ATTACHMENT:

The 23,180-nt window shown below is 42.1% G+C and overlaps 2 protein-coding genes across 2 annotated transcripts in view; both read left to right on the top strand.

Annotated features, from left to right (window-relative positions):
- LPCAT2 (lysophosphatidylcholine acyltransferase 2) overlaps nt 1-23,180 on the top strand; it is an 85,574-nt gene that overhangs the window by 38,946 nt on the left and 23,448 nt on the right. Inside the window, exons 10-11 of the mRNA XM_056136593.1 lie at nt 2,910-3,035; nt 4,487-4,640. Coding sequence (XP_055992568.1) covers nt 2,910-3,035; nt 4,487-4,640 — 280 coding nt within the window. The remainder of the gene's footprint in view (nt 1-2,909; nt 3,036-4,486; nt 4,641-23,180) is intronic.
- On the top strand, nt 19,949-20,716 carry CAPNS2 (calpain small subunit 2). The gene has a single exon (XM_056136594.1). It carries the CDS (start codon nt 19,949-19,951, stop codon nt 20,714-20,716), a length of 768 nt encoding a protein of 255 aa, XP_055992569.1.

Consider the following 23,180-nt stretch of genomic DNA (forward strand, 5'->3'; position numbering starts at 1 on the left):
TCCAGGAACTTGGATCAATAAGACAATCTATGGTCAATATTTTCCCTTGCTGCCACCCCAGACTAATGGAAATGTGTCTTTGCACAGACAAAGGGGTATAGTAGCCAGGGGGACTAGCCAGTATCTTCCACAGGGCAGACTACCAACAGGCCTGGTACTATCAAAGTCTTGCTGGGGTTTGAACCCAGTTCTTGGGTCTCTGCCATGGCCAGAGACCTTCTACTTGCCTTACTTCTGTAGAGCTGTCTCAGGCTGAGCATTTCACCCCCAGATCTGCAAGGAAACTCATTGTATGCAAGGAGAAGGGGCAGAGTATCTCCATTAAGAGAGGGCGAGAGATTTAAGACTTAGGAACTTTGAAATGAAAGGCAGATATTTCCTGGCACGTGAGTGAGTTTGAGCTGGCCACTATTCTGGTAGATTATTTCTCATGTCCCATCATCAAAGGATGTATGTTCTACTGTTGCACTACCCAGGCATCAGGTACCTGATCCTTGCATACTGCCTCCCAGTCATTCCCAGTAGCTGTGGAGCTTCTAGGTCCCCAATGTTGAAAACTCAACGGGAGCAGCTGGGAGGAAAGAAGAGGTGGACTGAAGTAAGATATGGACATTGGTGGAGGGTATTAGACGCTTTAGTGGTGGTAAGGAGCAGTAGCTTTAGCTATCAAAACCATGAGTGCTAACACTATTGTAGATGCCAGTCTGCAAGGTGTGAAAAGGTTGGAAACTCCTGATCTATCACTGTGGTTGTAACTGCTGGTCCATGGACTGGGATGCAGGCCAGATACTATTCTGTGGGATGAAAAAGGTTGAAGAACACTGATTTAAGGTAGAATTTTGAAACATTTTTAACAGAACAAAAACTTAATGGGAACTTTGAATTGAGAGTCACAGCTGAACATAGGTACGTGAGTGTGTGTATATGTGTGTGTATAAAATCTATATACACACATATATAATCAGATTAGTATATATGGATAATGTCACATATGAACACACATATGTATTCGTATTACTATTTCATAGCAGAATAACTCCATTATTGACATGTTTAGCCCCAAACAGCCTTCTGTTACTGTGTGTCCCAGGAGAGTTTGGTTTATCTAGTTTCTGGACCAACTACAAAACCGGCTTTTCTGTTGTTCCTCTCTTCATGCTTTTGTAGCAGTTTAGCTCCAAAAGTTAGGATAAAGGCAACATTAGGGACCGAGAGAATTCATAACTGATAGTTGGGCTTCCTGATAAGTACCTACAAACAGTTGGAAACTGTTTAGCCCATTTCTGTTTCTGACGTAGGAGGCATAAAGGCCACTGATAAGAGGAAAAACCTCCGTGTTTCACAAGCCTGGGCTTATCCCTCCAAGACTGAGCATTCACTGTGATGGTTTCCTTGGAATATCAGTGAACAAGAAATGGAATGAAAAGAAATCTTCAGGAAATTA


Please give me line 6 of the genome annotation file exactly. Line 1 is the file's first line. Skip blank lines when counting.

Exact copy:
TCCAGGAACTTGGATCAATAAGACAATCTATGGTCAATATTTTCCCTTGCTGCCACCCCAGACTAATGGAAATGTGTCTTTGCACAGACAAAGGGGTATAGTAGCCAGGGGGACTAGCCAGTATCTTCCACAGGGCAGACTACCAACAGGCCTGGTACTATCAAAGTCTTGCTGGGGTTTGAACCCAGTTCTTGGGTCTCTGCCATGGCCAGAGACCTTCTACTTGCCTTACTTCTGTAGAGCTGTCTCAGGCTGAGCATTTCACCCCCAGATCTGCAAGGAAACTCATTGTATGCAAGGAGAAGGGGCAGAGTATCTCCATTAAGAGAGGGCGAGAGATTTAAGACTTAGGAACTTTGAAATGAAAGGCAGATATTTCCTGGCACGTGAGTGAGTTTGAGCTGGCCACTATTCTGGTAGATTATTTCTCATGTCCCATCATCAAAGGATGTATGTTCTACTGTTGCACTACCCAGGCATCAGGTACCTGATCCTTGCATACTGCCTCCCAGTCATTCCCAGTAGCTGTGGAGCTTCTAGGTCCCCAATGTTGAAAACTCAACGGGAGCAGCTGGGAGGAAAGAAGAGGTGGACTGAAGTAAGATATGGACATTGGTGGAGGGTATTAGACGCTTTAGTGGTGGTAAGGAGCAGTAGCTTTAGCTATCAAAACCATGAGTGCTAACACTATTGTAGATGCCAGTCTGCAAGGTGTGAAAAGGTTGGAAACTCCTGATCTATCACTGTGGTTGTAACTGCTGGTCCATGGACTGGGATGCAGGCCAGATACTATTCTGTGGGATGAAAAAGGTTGAAGAACACTGATTTAAGGTAGAATTTTGAAACATTTTTAACAGAACAAAAACTTAATGGGAACTTTGAATTGAGAGTCACAGCTGAACATAGGTACGTGAGTGTGTGTATATGTGTGTGTATAAAATCTATATACACACATATATAATCAGATTAGTATATATGGATAATGTCACATATGAACACACATATGTATTCGTATTACTATTTCATAGCAGAATAACTCCATTATTGACATGTTTAGCCCCAAACAGCCTTCTGTTACTGTGTGTCCCAGGAGAGTTTGGTTTATCTAGTTTCTGGACCAACTACAAAACCGGCTTTTCTGTTGTTCCTCTCTTCATGCTTTTGTAGCAGTTTAGCTCCAAAAGTTAGGATAAAGGCAACATTAGGGACCGAGAGAATTCATAACTGATAGTTGGGCTTCCTGATAAGTACCTACAAACAGTTGGAAACTGTTTAGCCCATTTCTGTTTCTGACGTAGGAGGCATAAAGGCCACTGATAAGAGGAAAAACCTCCGTGTTTCACAAGCCTGGGCTTATCCCTCCAAGACTGAGCATTCACTGTGATGGTTTCCTTGGAATATCAGTGAACAAGAAATGGAATGAAAAGAAATCTTCAGGAAATTA